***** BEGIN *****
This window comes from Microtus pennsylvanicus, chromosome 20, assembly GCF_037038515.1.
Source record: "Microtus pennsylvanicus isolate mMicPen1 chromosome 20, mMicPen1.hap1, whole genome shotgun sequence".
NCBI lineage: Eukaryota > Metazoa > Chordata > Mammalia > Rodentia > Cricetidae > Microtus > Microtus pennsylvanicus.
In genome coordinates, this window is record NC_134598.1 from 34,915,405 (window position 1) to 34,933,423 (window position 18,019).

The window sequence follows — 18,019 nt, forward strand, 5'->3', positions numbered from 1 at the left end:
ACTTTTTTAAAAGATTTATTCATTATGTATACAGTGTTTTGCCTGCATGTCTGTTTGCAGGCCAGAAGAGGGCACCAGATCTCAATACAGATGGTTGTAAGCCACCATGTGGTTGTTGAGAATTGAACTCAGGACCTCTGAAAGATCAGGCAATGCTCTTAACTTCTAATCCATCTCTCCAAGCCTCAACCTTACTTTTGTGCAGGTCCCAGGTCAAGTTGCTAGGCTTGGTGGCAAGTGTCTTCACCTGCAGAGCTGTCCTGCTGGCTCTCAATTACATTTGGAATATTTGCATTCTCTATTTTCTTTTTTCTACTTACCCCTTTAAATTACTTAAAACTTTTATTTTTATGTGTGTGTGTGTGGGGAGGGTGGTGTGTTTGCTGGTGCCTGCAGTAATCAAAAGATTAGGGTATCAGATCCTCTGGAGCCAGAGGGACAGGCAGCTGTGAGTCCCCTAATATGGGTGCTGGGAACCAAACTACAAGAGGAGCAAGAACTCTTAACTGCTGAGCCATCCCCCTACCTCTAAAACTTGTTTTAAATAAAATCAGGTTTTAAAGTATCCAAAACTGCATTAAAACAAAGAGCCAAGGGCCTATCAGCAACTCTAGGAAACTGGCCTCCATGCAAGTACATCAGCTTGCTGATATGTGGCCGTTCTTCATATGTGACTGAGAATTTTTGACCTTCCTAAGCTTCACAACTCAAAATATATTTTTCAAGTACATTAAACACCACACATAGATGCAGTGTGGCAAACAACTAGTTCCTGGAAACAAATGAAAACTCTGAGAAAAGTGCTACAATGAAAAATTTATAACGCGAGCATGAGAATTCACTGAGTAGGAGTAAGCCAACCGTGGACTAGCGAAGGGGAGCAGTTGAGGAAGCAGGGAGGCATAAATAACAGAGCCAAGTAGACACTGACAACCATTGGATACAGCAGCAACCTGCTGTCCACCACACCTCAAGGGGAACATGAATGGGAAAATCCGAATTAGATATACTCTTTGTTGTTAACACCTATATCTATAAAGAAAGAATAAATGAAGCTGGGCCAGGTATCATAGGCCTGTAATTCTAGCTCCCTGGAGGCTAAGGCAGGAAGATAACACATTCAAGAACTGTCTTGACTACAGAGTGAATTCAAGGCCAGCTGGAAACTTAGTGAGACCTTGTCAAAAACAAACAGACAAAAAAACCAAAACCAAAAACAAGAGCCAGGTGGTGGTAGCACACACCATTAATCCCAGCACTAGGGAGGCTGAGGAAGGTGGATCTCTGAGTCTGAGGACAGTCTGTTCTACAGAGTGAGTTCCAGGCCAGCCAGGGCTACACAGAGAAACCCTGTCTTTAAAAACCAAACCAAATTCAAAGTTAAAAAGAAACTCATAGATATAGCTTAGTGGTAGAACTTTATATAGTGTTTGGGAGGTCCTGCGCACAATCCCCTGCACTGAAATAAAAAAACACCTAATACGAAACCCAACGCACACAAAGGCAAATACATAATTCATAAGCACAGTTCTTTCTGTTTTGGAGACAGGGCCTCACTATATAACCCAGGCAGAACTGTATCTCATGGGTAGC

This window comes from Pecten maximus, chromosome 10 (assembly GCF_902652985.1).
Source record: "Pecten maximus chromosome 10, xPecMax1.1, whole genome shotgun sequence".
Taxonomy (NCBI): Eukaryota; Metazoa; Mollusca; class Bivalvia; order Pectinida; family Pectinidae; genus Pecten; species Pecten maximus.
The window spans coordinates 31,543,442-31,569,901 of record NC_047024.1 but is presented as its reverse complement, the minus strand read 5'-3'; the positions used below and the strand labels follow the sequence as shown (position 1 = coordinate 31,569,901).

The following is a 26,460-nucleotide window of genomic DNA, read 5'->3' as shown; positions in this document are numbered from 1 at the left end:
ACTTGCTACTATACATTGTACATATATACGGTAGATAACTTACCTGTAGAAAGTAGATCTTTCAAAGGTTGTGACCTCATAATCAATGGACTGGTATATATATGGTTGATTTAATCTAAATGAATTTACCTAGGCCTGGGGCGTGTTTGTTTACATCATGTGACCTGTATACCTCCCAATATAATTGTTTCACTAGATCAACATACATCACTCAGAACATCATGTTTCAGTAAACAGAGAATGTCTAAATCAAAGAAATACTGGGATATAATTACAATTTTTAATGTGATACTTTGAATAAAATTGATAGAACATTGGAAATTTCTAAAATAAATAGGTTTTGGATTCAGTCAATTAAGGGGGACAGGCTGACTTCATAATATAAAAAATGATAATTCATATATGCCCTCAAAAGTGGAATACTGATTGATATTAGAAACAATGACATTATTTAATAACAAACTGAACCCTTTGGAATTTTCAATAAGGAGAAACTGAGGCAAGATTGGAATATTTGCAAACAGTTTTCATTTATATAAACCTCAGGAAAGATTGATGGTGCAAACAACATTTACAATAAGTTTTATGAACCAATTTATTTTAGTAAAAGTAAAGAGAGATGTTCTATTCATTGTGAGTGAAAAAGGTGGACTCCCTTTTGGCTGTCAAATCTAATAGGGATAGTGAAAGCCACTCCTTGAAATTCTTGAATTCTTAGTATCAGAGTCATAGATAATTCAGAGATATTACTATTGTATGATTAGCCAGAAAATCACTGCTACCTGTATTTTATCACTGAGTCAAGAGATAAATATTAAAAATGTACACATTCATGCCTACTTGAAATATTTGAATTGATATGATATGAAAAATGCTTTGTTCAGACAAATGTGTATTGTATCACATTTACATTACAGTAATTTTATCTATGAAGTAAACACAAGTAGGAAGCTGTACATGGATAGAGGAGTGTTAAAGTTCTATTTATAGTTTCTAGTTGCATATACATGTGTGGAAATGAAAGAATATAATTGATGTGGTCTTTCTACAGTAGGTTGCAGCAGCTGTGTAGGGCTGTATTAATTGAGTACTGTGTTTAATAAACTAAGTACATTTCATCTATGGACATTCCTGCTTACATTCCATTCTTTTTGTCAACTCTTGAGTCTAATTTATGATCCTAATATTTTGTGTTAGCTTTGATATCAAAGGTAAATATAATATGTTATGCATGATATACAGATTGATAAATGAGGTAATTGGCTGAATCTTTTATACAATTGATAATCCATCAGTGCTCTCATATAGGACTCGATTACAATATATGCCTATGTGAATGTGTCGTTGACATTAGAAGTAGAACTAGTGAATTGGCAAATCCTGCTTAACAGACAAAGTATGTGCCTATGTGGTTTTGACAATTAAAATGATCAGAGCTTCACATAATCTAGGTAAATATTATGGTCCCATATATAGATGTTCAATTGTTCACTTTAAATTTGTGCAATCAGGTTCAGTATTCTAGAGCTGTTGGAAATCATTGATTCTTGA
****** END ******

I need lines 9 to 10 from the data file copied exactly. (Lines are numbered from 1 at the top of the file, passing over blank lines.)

Taxonomy (NCBI): Eukaryota; Metazoa; Mollusca; class Bivalvia; order Pectinida; family Pectinidae; genus Pecten; species Pecten maximus.
The window spans coordinates 31,543,442-31,569,901 of record NC_047024.1 but is presented as its reverse complement, the minus strand read 5'-3'; the positions used below and the strand labels follow the sequence as shown (position 1 = coordinate 31,569,901).